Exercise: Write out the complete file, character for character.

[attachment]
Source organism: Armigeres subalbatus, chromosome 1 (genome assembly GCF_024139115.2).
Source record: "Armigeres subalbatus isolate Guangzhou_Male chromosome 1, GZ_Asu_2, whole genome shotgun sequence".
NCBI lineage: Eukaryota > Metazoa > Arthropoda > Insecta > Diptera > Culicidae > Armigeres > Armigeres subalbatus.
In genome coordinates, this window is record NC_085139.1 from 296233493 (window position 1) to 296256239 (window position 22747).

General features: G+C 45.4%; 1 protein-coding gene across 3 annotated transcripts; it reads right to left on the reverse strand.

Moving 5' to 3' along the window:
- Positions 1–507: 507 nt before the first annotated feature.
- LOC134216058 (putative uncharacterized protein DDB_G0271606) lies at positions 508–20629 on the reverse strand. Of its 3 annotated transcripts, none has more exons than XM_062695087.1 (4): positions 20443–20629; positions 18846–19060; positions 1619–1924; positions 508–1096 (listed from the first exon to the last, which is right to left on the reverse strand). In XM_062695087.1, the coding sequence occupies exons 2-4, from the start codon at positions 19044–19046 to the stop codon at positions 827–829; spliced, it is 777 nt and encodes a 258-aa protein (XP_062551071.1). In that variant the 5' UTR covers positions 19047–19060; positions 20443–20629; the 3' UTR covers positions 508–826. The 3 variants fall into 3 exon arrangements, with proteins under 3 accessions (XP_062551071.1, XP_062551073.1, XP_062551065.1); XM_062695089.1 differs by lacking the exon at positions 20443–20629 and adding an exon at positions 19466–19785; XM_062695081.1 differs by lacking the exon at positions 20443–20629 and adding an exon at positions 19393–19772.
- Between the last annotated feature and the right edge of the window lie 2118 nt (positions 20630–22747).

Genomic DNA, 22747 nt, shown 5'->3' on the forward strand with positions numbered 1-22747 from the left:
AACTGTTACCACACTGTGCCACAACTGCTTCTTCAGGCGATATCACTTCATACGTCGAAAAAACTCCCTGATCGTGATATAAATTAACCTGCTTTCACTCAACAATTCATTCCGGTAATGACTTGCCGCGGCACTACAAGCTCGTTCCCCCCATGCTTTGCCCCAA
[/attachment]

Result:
Source organism: Armigeres subalbatus, chromosome 1 (genome assembly GCF_024139115.2).
Source record: "Armigeres subalbatus isolate Guangzhou_Male chromosome 1, GZ_Asu_2, whole genome shotgun sequence".
NCBI lineage: Eukaryota > Metazoa > Arthropoda > Insecta > Diptera > Culicidae > Armigeres > Armigeres subalbatus.
In genome coordinates, this window is record NC_085139.1 from 296233493 (window position 1) to 296256239 (window position 22747).

General features: G+C 45.4%; 1 protein-coding gene across 3 annotated transcripts; it reads right to left on the reverse strand.

Moving 5' to 3' along the window:
- Positions 1–507: 507 nt before the first annotated feature.
- LOC134216058 (putative uncharacterized protein DDB_G0271606) lies at positions 508–20629 on the reverse strand. Of its 3 annotated transcripts, none has more exons than XM_062695087.1 (4): positions 20443–20629; positions 18846–19060; positions 1619–1924; positions 508–1096 (listed from the first exon to the last, which is right to left on the reverse strand). In XM_062695087.1, the coding sequence occupies exons 2-4, from the start codon at positions 19044–19046 to the stop codon at positions 827–829; spliced, it is 777 nt and encodes a 258-aa protein (XP_062551071.1). In that variant the 5' UTR covers positions 19047–19060; positions 20443–20629; the 3' UTR covers positions 508–826. The 3 variants fall into 3 exon arrangements, with proteins under 3 accessions (XP_062551071.1, XP_062551073.1, XP_062551065.1); XM_062695089.1 differs by lacking the exon at positions 20443–20629 and adding an exon at positions 19466–19785; XM_062695081.1 differs by lacking the exon at positions 20443–20629 and adding an exon at positions 19393–19772.
- Between the last annotated feature and the right edge of the window lie 2118 nt (positions 20630–22747).

Genomic DNA, 22747 nt, shown 5'->3' on the forward strand with positions numbered 1-22747 from the left:
AACTGTTACCACACTGTGCCACAACTGCTTCTTCAGGCGATATCACTTCATACGTCGAAAAAACTCCCTGATCGTGATATAAATTAACCTGCTTTCACTCAACAATTCATTCCGGTAATGACTTGCCGCGGCACTACAAGCTCGTTCCCCCCATGCTTTGCCCCAA